Why butter temperature matters?
- Creaming butter with other ingredients creates steam in batters and doughs. This creaming works best when the butter is room temperature.
- Similarly, cold butter works best when making pies, shortcrust pastry, and tarts. The butter cuts into the flour creating a flakier crust.
What is the right temperature for butter?
- What is firm room temperature?
It’s soft but still holds its shape. When you indent your finger in it – it will make a hole but not spread.
- What is soft room temperature?
Typically happens quicky in places with high humidity. The butter has softened to almost to a melt. If you indent your finger in it will spread. This should not be used.
Typically, butter should be still cold but not hard. If you press your finger in it it should indent the butter. Butter takes about 30 to 40 minutes to come to room temperature in most kitchens.
How to soften butter quicky?
Here's how I soften my butter quickly and easily.
- Fill a glass bowl with hot water and let sit for 3 to 5 minutes ( I use water from my water boiler)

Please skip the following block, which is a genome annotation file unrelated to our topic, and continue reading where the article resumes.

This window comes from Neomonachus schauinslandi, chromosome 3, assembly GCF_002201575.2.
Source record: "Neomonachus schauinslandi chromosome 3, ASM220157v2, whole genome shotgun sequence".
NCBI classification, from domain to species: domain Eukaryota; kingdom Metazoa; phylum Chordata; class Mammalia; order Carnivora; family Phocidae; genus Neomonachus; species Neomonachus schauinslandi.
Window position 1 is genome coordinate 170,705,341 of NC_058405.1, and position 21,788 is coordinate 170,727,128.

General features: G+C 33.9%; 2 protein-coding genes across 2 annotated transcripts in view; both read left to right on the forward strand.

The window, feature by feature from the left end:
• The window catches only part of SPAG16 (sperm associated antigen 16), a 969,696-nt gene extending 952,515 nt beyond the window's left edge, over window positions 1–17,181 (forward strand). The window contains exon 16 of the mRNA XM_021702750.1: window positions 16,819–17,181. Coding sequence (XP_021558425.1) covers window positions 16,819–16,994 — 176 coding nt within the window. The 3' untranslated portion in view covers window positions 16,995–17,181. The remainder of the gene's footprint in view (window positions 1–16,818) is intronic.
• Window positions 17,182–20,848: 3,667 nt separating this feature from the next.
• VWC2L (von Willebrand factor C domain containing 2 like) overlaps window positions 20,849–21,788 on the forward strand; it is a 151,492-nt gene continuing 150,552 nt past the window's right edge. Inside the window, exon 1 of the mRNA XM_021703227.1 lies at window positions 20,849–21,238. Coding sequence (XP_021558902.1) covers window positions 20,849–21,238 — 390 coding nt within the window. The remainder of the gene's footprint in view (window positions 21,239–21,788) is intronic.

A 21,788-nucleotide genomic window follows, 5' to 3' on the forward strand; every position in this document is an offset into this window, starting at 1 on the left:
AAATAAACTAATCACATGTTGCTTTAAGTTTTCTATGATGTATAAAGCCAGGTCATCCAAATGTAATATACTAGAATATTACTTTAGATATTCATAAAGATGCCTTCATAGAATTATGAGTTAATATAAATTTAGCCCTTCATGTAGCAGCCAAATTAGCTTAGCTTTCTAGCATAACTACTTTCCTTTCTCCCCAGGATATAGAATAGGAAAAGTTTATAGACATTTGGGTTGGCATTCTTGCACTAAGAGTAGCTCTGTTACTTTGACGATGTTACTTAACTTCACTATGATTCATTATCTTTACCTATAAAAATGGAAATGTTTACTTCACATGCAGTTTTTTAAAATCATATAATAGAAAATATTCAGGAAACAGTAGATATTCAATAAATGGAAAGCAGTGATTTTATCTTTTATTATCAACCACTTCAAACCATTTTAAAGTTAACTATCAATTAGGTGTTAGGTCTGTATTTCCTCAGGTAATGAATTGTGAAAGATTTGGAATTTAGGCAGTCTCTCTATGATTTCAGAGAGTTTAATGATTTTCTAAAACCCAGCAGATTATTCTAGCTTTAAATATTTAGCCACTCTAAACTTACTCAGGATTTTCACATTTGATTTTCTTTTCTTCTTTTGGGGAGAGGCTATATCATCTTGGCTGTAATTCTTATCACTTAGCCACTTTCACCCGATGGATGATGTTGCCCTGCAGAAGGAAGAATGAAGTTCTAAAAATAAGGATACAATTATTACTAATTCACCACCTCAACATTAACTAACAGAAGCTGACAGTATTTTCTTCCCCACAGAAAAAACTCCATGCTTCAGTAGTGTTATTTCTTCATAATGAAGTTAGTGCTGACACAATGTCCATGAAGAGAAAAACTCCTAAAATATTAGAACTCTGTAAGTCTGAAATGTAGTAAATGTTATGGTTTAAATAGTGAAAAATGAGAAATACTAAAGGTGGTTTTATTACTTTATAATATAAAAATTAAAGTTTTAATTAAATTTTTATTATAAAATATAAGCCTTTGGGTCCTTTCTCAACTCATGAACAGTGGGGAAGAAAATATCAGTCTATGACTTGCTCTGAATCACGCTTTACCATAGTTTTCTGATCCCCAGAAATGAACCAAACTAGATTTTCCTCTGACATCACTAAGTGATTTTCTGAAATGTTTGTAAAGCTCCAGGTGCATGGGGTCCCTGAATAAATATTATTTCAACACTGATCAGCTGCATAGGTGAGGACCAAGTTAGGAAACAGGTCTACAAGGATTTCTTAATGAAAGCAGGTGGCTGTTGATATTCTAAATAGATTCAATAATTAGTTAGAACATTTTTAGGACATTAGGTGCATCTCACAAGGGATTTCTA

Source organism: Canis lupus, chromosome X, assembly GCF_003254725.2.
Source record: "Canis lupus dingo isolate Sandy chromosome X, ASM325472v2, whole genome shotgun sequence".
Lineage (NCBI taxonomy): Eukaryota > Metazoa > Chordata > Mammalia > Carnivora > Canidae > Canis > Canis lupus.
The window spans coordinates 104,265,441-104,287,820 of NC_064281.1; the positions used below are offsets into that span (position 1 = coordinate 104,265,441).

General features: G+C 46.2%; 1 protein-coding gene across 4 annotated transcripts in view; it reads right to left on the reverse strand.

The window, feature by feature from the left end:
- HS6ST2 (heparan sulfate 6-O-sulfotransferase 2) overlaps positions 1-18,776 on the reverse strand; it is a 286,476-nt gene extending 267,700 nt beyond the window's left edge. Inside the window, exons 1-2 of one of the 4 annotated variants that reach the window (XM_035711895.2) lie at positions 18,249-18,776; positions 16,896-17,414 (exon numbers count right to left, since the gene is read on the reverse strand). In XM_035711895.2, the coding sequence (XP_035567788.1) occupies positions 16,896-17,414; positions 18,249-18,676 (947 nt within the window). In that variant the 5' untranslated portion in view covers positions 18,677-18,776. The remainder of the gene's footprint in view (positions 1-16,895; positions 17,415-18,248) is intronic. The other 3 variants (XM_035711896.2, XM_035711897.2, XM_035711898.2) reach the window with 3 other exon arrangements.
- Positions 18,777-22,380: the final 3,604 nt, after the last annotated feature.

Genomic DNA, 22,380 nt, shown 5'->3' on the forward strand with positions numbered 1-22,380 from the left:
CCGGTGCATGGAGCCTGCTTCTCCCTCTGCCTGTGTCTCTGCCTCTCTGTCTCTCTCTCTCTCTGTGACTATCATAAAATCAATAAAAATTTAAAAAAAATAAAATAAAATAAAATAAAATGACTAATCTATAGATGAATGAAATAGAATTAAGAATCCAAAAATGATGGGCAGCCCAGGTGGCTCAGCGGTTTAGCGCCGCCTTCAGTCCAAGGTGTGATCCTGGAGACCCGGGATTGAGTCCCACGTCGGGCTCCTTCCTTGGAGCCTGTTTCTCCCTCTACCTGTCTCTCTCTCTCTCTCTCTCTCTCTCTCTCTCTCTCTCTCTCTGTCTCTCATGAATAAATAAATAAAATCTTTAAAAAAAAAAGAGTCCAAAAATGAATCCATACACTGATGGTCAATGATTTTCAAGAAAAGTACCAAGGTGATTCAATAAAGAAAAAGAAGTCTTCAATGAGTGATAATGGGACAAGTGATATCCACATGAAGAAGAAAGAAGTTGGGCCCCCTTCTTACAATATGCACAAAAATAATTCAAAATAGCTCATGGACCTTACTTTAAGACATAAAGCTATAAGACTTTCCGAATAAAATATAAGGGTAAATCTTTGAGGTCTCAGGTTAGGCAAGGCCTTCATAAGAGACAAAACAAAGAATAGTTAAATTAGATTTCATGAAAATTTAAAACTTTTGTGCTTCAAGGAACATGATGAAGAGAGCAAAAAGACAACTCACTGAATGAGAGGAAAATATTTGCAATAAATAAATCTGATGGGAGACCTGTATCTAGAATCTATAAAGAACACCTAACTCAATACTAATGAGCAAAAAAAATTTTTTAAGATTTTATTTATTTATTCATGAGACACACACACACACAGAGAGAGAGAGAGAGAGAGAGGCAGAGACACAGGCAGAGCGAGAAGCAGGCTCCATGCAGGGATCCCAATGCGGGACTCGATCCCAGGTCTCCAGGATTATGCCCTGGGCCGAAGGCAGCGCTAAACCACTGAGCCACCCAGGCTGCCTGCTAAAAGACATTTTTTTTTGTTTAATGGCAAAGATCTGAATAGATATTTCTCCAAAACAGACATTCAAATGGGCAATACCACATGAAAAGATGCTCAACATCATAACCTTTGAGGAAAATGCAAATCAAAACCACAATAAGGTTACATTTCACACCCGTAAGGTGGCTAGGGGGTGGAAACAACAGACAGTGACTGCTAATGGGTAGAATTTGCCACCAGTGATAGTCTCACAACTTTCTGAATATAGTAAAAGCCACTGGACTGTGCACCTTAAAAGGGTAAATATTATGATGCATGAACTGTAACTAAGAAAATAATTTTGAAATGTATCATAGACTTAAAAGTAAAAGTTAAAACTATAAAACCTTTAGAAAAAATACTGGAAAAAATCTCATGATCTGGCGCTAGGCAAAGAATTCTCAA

- Roughly cut the block of butter into small cubes - still on its paper or plate.
- Pour the hot water out.
- Invert the hot bowl over the butter
- Let sit for 5 minutes - or until the bowl cools
- This usually does the job unless your pile of butter is too much.
- If necessary do this again. ( you can have a second bowl of water ready while the first is being use)
Tips for baking cookies with butter
- Always, soften butter to room temperature – The butter must be firm room temperature, not soft room temperature.
When creaming firm room temperature butter – it will start slow but it will cream beautifully.
You must cream it for about 2 to 3 minutes.
- When creaming soft room temperature butter, it will cream very fast into a sloppy mixture, struggling to combine the sugar. Cookies with this mixture will spread more easily. Furthermore, if you cream this for 2 to 3 minutes you will most definitely have flat spread-out cookies.